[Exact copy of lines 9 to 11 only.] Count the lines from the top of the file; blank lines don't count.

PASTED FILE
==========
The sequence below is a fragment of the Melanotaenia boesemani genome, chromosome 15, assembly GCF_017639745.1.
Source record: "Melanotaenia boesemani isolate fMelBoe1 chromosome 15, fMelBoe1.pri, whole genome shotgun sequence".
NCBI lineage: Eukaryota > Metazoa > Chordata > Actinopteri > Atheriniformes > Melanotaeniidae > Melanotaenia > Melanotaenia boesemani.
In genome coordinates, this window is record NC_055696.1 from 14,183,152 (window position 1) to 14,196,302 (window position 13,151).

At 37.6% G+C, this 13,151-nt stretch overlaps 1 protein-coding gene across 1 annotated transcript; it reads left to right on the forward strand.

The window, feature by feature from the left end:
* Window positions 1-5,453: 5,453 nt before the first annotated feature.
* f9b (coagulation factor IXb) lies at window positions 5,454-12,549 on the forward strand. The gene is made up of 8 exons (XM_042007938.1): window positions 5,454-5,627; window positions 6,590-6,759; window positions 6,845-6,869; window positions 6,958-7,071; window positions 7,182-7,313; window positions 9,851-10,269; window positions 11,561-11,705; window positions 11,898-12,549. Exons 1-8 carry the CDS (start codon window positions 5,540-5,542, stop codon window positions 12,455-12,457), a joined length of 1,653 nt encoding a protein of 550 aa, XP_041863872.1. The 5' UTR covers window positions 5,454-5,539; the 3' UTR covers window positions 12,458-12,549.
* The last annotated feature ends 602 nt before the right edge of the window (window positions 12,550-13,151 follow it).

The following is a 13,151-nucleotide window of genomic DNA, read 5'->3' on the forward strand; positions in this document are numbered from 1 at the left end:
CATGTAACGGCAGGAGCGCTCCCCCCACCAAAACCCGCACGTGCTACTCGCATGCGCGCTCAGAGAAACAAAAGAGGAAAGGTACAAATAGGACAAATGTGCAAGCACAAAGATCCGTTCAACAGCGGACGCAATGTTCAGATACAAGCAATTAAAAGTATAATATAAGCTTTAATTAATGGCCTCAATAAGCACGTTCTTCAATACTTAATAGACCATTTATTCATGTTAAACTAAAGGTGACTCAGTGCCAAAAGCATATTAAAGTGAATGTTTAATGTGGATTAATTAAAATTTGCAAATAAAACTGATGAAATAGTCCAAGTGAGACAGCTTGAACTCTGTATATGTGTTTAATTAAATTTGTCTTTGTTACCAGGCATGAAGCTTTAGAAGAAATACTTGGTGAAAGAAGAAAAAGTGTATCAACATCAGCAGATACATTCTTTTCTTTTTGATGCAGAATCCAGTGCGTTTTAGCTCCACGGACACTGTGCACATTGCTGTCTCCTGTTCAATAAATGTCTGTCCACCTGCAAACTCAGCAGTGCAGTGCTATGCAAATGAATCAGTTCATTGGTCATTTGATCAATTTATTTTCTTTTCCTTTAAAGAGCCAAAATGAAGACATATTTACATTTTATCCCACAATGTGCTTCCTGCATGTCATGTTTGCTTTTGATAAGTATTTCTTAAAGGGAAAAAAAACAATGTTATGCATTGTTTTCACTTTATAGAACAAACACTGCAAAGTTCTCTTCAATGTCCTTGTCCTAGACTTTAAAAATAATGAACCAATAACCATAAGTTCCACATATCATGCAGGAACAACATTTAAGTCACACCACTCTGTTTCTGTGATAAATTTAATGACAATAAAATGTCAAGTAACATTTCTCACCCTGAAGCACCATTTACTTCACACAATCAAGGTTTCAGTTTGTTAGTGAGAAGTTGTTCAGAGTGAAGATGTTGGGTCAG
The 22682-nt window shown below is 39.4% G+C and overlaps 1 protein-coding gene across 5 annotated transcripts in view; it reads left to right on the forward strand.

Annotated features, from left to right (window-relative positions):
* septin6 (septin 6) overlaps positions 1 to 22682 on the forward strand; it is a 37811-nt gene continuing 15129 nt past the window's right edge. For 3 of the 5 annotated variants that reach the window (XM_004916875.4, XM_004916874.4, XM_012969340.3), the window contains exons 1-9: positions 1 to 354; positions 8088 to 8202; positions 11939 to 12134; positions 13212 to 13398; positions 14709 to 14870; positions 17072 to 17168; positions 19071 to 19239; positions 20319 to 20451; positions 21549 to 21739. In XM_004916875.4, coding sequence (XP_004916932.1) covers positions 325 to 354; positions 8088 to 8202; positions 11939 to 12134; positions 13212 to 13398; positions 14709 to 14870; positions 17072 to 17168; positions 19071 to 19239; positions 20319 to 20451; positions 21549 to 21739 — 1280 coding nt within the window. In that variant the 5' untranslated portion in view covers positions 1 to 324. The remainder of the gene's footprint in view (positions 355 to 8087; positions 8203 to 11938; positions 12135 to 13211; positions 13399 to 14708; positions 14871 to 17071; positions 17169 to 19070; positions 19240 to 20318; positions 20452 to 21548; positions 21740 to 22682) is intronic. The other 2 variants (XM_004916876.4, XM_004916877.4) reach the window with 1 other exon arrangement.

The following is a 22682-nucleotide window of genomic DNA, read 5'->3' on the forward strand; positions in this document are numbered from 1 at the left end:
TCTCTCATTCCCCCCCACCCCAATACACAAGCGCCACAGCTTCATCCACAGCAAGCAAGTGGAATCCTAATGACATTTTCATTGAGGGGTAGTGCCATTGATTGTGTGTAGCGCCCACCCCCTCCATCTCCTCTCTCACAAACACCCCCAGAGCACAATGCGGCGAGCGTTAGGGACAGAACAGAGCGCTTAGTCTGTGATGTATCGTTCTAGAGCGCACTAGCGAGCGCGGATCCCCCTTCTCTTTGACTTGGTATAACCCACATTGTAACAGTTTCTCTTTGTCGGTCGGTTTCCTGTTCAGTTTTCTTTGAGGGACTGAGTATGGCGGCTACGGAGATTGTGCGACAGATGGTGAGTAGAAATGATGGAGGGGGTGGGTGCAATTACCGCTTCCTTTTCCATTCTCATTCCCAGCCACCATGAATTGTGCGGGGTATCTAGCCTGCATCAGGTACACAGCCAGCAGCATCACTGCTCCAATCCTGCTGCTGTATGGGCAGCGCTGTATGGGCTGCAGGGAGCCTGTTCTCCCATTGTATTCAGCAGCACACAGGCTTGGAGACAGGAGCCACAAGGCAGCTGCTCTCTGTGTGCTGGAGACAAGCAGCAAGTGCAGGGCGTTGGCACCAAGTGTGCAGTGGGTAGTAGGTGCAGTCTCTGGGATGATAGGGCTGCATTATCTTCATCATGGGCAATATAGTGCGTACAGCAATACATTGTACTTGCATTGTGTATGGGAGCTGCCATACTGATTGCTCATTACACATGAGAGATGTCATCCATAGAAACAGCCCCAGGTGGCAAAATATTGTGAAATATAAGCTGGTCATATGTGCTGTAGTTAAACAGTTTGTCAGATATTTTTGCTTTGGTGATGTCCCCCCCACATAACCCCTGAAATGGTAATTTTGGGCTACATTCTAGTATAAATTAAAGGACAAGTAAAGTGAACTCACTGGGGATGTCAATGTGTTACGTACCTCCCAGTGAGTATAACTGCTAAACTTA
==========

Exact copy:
* The last annotated feature ends 602 nt before the right edge of the window (window positions 12,550-13,151 follow it).

The following is a 13,151-nucleotide window of genomic DNA, read 5'->3' on the forward strand; positions in this document are numbered from 1 at the left end:
CATGTAACGGCAGGAGCGCTCCCCCCACCAAAACCCGCACGTGCTACTCGCATGCGCGCTCAGAGAAACAAAAGAGGAAAGGTACAAATAGGACAAATGTGCAAGCACAAAGATCCGTTCAACAGCGGACGCAATGTTCAGATACAAGCAATTAAAAGTATAATATAAGCTTTAATTAATGGCCTCAATAAGCACGTTCTTCAATACTTAATAGACCATTTATTCATGTTAAACTAAAGGTGACTCAGTGCCAAAAGCATATTAAAGTGAATGTTTAATGTGGATTAATTAAAATTTGCAAATAAAACTGATGAAATAGTCCAAGTGAGACAGCTTGAACTCTGTATATGTGTTTAATTAAATTTGTCTTTGTTACCAGGCATGAAGCTTTAGAAGAAATACTTGGTGAAAGAAGAAAAAGTGTATCAACATCAGCAGATACATTCTTTTCTTTTTGATGCAGAATCCAGTGCGTTTTAGCTCCACGGACACTGTGCACATTGCTGTCTCCTGTTCAATAAATGTCTGTCCACCTGCAAACTCAGCAGTGCAGTGCTATGCAAATGAATCAGTTCATTGGTCATTTGATCAATTTATTTTCTTTTCCTTTAAAGAGCCAAAATGAAGACATATTTACATTTTATCCCACAATGTGCTTCCTGCATGTCATGTTTGCTTTTGATAAGTATTTCTTAAAGGGAAAAAAAACAATGTTATGCATTGTTTTCACTTTATAGAACAAACACTGCAAAGTTCTCTTCAATGTCCTTGTCCTAGACTTTAAAAATAATGAACCAATAACCATAAGTTCCACATATCATGCAGGAACAACATTTAAGTCACACCACTCTGTTTCTGTGATAAATTTAATGACAATAAAATGTCAAGTAACATTTCTCACCCTGAAGCACCATTTACTTCACACAATCAAGGTTTCAGTTTGTTAGTGAGAAGTTGTTCAGAGTGAAGATGTTGGGTCAG